Side Project Continuance 2: The Garden of Malty Delights

I enjoy this less than Anabasis but more than Langst. So it’s still really tasty.

Hieronymus Bosch painted the three panel triptych, The Garden of Earthly Delights, in 1510. Interpretations varied at the time. To high middle ages sensibility, this insane fever dream was a commentary on the fall of man due to lust and depravity. To the renaissance appreciator, this was a sign of altered perspective and things to come. How much you enjoy these carnal depictions depends on which era you’re in.

Continuance 2 is a composition fallacy in itself. Being single barrel MJK, you would think this is salacious and spicy. Pure deviant malts, the fall of mash. However, they added cinnamon and vanilla to it. If MJK was already so good, what was the deal with these expensive single barrels that warranted the divine corruption?

If you’re in Bosch’s left panel, your Eden would have been a lower abv, simpler, non adjuncted beer. The cinnamon and vanilla contributes a Drumstick ice cream cone with that ribbon of soft caramel in the center, the holy barrel is compromised. From a theological perspective, this is pure sin. It is complexity at the expensive of purity.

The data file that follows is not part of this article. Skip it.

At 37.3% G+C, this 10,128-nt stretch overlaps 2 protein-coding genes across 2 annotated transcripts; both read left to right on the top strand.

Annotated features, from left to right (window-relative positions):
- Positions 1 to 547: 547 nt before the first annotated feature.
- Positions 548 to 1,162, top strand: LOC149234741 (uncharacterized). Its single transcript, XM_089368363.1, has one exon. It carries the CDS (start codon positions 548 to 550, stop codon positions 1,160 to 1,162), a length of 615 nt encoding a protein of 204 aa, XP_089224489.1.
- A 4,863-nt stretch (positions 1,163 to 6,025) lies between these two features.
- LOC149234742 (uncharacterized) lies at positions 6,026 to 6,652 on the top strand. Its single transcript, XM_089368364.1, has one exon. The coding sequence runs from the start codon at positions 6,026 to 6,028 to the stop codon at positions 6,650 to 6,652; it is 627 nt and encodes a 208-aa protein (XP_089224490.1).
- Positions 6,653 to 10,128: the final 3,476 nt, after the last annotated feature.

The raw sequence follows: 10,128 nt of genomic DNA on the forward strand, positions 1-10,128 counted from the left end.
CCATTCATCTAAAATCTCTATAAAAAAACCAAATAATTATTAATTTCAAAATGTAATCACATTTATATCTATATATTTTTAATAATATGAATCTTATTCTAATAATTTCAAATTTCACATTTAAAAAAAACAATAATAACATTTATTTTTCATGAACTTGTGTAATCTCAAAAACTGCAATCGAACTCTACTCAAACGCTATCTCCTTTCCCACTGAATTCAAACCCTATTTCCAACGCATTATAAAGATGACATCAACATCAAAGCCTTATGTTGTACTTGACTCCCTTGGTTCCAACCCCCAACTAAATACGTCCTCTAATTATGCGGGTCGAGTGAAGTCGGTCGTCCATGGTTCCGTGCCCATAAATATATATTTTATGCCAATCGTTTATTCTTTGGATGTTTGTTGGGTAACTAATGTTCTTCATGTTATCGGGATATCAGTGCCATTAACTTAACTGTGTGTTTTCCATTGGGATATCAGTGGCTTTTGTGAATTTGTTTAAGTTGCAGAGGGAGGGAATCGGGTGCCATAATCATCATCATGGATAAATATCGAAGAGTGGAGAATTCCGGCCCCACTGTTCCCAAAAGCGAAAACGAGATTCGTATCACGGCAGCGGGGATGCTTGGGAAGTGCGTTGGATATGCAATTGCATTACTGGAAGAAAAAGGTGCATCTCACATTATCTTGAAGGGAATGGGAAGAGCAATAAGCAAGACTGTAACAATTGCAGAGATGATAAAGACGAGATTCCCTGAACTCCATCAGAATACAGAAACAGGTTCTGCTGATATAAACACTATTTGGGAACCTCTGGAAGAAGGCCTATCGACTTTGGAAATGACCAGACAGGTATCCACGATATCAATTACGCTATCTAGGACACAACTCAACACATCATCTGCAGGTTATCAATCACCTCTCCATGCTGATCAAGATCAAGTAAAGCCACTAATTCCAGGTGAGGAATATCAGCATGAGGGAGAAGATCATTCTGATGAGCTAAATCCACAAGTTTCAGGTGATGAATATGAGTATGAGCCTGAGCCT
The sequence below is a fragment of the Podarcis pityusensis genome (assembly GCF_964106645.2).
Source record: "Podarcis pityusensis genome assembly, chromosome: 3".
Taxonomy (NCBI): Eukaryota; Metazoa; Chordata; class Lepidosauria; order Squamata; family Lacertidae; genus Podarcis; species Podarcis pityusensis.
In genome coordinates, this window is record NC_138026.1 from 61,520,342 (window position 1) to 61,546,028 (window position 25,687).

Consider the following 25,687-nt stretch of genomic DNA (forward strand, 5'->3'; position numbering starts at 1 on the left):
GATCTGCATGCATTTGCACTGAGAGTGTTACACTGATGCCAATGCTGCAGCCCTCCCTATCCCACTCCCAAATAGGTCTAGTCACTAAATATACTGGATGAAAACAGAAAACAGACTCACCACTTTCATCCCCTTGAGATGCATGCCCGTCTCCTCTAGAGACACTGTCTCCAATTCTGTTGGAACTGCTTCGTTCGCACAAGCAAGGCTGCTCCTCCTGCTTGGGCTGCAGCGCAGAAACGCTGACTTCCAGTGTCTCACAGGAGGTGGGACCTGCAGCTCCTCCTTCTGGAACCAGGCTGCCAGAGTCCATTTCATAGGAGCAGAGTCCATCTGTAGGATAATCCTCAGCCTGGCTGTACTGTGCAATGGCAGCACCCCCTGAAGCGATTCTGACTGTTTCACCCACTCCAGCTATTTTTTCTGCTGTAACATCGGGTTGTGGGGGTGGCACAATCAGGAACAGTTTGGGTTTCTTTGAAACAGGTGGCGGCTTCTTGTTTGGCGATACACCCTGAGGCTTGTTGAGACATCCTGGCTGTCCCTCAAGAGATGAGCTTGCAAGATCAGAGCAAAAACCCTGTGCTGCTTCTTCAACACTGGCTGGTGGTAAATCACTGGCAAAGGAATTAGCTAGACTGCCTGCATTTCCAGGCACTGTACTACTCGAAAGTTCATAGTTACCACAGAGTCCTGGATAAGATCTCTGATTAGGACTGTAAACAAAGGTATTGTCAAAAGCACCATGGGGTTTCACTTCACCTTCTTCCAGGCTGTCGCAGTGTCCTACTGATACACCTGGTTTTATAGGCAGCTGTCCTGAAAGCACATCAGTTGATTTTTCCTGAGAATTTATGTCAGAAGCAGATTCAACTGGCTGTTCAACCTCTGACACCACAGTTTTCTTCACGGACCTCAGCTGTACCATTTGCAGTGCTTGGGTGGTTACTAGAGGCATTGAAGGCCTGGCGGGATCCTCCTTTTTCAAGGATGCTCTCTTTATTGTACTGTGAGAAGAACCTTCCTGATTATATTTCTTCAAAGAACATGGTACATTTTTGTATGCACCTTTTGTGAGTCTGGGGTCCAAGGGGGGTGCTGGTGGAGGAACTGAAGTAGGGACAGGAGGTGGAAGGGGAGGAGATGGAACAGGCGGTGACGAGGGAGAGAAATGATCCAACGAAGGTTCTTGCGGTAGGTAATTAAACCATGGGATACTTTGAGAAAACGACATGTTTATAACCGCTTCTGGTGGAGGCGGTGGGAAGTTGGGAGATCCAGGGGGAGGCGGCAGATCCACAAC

If you’re in Bosch’s right panel, the fall of barleywine is in itself progress. Casting off the pralines and cream shackles for a dulce de leche experience furthers the human experience. The cask purity is denatured. Knowledge of food parallels is corruption that beer welcomes. It is all a matter of perspective.

I am more of a center panel ticker. You can find me bathing in the VSOJ fountain, touching Gratitude crows, embracing the moderate hedonism of the current age. The vanilla is distracting, but it also modifies giving the barleywine a tootsie roll and waffle cone aspect. The carb is de minimis and sits murky and deep mahogany with sticky frogs on its bank. It veers so heavily into the stout realm that it feels like it is outright losing the virtues of MJK itself, a Miltonian fall from grace into the fleeting hellscape of pastry stout lovers.

We don’t have objective prescriptivity for how barleywines SHOULD taste. This is very good, nonstandard, linestepping, and heretical. Life is too short to conform to seltzer norms, sipping mediocre macro lagers at cookouts.

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